While there are many critical components in an air conditioner, it is the refrigerant itself which does the job of absorbing heat from inside your home and carrying it outside to be released. Your AC unit was manufactured with all the refrigerant it should need for its entire lifetime. It doesn’t need to be refilled … unless you have a refrigerant leak.
How do refrigerant leaks happen? How can you tell if your AC’s refrigerant is leaking? And what needs to be done about it? Here’s all the information you need.
How Refrigerant Leaks Occur
It’s possible for the coils which contain the refrigerant to be damaged directly, for example if they were hit by debris in a storm. It’s even possible for the coils to be damaged during a botched DIY or amateur installation, which is a good reason to always have AC installation done by trained, qualified professionals. But most of the time, it’s good old-fashioned wear and tear that is the true culprit. The refrigerant is continually evaporating and condensing, expanding and contracting, and changing dramatically in temperature. This puts a lot of strain on the coils that contain it, and eventually, a crack can develop.
Problems Refrigerant Leaks Cause
Perhaps the most obvious concern is that with less refrigerant, your air conditioner can pull less heat from your home. This also leads to inefficiency, so in addition to failing to keep your home as comfortable as it once did, an AC unit with a refrigerant leak will cost you more to operate. Ice can build up on the evaporator coil, which is part of the indoor unit, and when it melts it can cause water damage. And worst of all, lack of refrigerant puts a lot of strain on the compressor, which is the hardest-working and most-expensive component of the air conditioner. If that goes on for too long, you’ll have to replace the whole unit.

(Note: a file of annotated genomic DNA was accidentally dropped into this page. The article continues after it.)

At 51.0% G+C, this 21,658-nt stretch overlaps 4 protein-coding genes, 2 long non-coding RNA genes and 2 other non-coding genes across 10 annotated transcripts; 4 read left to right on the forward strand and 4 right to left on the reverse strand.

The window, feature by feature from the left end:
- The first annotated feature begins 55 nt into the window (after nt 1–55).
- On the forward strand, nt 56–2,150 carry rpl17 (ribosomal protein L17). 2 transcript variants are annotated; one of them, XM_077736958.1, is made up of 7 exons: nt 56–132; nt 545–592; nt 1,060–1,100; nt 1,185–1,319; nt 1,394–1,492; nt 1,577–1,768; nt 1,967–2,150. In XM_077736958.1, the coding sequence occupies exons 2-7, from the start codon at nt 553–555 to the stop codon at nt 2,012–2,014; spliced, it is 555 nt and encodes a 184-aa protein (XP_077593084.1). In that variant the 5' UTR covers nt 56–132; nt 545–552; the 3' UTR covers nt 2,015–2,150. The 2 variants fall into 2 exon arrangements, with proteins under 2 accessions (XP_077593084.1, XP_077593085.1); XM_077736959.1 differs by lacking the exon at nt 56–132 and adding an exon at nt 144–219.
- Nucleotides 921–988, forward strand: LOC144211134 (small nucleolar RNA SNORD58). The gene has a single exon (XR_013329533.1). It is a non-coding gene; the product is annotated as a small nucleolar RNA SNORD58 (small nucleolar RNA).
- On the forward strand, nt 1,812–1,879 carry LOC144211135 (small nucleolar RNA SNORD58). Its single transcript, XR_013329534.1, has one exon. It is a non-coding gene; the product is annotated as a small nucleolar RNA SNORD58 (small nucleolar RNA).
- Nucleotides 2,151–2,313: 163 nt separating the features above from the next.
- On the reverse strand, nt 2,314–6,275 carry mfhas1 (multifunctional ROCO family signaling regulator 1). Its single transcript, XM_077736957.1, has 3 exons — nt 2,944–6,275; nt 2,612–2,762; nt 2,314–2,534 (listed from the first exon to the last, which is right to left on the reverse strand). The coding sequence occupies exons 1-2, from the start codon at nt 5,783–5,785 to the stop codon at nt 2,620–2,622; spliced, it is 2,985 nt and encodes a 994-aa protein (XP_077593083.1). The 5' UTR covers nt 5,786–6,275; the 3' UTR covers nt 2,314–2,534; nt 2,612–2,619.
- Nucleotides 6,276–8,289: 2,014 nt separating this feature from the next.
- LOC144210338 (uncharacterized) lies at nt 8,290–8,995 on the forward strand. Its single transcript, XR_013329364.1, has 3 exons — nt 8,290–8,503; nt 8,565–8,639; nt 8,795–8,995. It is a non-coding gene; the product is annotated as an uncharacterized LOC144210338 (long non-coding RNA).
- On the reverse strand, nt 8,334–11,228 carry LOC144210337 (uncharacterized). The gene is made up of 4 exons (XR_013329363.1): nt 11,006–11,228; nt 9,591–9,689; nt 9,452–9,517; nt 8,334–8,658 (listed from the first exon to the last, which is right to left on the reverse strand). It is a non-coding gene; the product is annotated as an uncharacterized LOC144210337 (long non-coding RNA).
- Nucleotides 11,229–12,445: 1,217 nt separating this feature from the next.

How to Tell If Your Refrigerant Is Leaking
- Sound: The leak of refrigerant may be accompanied by a hissing or bubbling noise.
- Smell: The refrigerant itself has a sweet, chemical smell that you might notice.
- Ice: Your evaporator coils may freeze over.
- Cost: Your utility bills will go up as your air conditioner works harder to keep your home cool.
- Performance: Despite trying harder, your air conditioner won’t be as effective at cooling.
- Short Cycling: Your air conditioner may turn on and off much more frequently.
What to Do about a Refrigerant Leak
If your AC unit was manufactured before 2010, there’s a chance that it may contain a refrigerant called R-22 which is no longer being produced. In that case, replacement is your only option. But in most other cases, it’s quite straightforward to address a refrigerant leak with air conditioner repair in Duluth, GA. A qualified AC technician will inspect your coils, find the source of the leak, and patch it. The coils will be refilled to replace the lost refrigerant. And your air conditioner will be ready to get back to doing its job right!
Reach out to Wall Heating & Air Conditioning, Inc. for all your AC repair needs.